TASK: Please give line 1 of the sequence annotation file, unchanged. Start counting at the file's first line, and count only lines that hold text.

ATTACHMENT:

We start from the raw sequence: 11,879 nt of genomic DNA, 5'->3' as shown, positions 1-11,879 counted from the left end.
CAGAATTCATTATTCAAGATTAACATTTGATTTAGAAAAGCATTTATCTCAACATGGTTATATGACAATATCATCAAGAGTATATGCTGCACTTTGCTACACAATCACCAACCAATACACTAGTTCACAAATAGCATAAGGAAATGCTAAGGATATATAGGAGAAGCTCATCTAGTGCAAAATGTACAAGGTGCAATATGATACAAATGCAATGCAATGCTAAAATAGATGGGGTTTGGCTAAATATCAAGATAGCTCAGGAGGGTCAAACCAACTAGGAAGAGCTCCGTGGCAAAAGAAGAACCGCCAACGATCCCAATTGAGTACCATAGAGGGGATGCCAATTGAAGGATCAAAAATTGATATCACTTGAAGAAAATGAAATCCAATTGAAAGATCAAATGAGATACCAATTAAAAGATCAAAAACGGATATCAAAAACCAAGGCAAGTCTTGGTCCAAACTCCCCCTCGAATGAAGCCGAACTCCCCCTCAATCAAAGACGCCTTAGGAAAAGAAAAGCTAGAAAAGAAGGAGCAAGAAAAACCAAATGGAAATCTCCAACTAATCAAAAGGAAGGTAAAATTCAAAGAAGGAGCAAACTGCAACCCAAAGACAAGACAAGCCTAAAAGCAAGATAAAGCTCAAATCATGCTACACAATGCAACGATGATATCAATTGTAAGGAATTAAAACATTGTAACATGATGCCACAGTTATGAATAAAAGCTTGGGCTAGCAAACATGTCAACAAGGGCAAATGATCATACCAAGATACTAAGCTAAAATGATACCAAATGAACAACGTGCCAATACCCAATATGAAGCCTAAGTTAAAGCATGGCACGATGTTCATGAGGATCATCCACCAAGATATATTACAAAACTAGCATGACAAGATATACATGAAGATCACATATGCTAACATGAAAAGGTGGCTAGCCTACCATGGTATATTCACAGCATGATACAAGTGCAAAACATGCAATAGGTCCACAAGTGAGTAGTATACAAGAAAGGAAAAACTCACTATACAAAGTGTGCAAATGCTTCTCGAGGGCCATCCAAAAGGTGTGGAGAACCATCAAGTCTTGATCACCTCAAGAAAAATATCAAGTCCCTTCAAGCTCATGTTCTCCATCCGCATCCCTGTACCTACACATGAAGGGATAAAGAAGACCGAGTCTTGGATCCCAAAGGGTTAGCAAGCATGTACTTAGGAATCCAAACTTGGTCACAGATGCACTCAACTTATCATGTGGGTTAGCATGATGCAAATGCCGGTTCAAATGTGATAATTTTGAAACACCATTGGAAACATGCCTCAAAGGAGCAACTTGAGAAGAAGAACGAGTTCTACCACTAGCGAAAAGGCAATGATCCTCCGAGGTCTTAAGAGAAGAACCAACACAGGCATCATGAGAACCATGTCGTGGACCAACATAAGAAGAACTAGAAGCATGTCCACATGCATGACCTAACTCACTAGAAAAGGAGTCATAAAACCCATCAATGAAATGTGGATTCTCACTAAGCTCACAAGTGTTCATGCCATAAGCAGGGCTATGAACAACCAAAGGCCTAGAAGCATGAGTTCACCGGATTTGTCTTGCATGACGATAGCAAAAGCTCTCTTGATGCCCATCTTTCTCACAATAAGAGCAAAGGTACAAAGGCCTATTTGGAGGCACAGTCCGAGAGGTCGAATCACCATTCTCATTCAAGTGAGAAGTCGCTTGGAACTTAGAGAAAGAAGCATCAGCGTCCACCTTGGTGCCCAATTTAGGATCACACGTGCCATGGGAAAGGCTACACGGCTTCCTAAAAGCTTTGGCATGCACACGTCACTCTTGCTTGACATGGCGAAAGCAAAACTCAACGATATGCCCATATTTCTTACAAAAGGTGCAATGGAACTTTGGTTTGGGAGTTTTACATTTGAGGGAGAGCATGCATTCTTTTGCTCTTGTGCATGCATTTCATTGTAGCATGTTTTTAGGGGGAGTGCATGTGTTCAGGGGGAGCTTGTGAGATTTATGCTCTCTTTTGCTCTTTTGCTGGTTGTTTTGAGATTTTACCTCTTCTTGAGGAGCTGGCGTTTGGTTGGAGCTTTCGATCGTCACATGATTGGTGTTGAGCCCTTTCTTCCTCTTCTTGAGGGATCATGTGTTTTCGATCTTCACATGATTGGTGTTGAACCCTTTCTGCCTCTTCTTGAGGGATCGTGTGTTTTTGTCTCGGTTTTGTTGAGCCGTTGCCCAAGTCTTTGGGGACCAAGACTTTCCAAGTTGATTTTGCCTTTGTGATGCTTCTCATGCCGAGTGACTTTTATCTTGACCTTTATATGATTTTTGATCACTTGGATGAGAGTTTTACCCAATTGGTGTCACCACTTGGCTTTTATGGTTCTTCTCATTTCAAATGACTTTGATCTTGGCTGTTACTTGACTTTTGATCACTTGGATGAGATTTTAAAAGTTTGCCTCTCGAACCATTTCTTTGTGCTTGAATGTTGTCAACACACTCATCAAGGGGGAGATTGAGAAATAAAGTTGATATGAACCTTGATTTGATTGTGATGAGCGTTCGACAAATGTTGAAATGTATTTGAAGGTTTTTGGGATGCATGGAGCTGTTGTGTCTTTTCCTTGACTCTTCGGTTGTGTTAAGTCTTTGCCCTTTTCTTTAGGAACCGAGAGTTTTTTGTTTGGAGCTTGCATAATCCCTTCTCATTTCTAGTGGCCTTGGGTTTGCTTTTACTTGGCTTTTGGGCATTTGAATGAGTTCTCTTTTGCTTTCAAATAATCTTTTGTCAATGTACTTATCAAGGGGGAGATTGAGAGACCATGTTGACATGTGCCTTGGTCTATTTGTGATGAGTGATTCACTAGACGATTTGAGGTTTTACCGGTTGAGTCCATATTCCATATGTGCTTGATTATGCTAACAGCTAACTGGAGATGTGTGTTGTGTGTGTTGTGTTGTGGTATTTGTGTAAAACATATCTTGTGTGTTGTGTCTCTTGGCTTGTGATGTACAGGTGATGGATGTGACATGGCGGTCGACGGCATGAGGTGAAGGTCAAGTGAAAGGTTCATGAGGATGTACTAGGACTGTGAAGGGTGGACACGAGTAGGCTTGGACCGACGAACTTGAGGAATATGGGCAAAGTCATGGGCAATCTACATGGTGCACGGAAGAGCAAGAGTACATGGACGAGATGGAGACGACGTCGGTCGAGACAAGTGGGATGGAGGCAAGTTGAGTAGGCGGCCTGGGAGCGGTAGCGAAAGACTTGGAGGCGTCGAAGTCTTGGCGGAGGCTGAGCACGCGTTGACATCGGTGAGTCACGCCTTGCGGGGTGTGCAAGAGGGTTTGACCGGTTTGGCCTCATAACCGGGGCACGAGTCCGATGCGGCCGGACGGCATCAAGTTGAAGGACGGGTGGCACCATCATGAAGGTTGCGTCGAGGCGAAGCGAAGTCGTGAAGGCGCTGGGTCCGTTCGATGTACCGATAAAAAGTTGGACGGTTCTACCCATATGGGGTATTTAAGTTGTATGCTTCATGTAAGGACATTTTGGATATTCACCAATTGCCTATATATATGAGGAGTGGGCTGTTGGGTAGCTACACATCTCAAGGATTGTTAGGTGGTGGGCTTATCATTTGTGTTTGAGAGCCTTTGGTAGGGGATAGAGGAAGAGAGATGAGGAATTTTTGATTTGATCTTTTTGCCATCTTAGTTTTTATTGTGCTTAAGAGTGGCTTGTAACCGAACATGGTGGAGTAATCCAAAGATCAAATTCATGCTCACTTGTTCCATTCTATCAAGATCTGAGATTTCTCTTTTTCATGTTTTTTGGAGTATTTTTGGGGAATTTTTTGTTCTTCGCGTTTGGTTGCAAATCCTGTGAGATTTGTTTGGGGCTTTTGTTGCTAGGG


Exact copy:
We start from the raw sequence: 11,879 nt of genomic DNA, 5'->3' as shown, positions 1-11,879 counted from the left end.